The thing in his hand is a VW bug. A real one.
A picture of downtown:
The very first Starbuck's:
A shot from the Pike Place Market:
Our hosts, Margie and Ken:
We returned to Portland on Sunday night. On Monday we went to the Oregon Zoo.
A barely visible big cat of some sort:
Leopard in the sun:
There was a bird house filled with parrots (either small parrots or large parakeets, I'm not exactly sure which) where you could feed them and they could shit on you. There were lots of amusing children in there feeding the birds. I had one of the birds on my hand, biting my fingertips. I passed him off to Jenny at one point - she found the experience to be rather novel. I finally unloaded the bird on a lady with a baby. When presented with the bird, the baby naturally tried to hug it - not a good idea. Fortunately the mother intervened and the child was spared a lifetime of bird-phobias.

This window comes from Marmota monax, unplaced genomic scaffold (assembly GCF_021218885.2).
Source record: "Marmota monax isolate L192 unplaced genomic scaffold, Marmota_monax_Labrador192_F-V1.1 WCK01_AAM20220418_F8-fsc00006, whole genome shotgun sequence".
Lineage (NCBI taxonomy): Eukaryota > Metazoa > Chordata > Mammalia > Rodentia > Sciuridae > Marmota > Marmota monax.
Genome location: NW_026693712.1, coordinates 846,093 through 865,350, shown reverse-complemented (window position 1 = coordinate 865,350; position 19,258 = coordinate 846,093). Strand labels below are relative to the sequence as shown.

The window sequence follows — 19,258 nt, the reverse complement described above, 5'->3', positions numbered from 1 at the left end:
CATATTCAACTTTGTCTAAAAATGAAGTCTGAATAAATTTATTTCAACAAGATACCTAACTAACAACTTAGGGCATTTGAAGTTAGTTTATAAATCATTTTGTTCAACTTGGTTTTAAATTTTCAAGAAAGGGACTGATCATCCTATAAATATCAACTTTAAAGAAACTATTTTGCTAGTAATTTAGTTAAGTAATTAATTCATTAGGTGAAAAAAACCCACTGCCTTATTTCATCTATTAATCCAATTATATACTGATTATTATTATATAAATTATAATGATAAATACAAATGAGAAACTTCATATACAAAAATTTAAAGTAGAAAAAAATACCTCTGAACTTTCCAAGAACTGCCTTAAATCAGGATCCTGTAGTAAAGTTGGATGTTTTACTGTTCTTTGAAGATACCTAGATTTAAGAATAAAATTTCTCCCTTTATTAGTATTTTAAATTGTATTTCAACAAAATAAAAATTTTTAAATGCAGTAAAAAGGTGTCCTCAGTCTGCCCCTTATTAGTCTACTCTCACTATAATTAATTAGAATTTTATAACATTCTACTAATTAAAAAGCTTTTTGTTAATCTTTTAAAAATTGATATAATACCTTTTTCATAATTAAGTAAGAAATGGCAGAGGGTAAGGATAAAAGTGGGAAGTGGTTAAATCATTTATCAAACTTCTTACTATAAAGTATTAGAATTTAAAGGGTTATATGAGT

And of course, there were bats:
Some kind of lizard:
One of our favorites, the meerkat (although these were rather subdued, as meerkats go - too hot for them, perhaps?):
Some unidentified furry critter:
Some sort of monkey:
Children (and a goat):
Sleepy, sleepy hippos:
Some nice gardening work:
A long time favorite of Jenny's, the elephants:
Some sort of monkey:
The last thing that we saw at the zoo was the penguins. On our way out, we noticed that feeding time was 2:45, and it was then 2:44! So we decided to stick around for the feeding. It was well worth it.
"It's too bad bears are dangerous"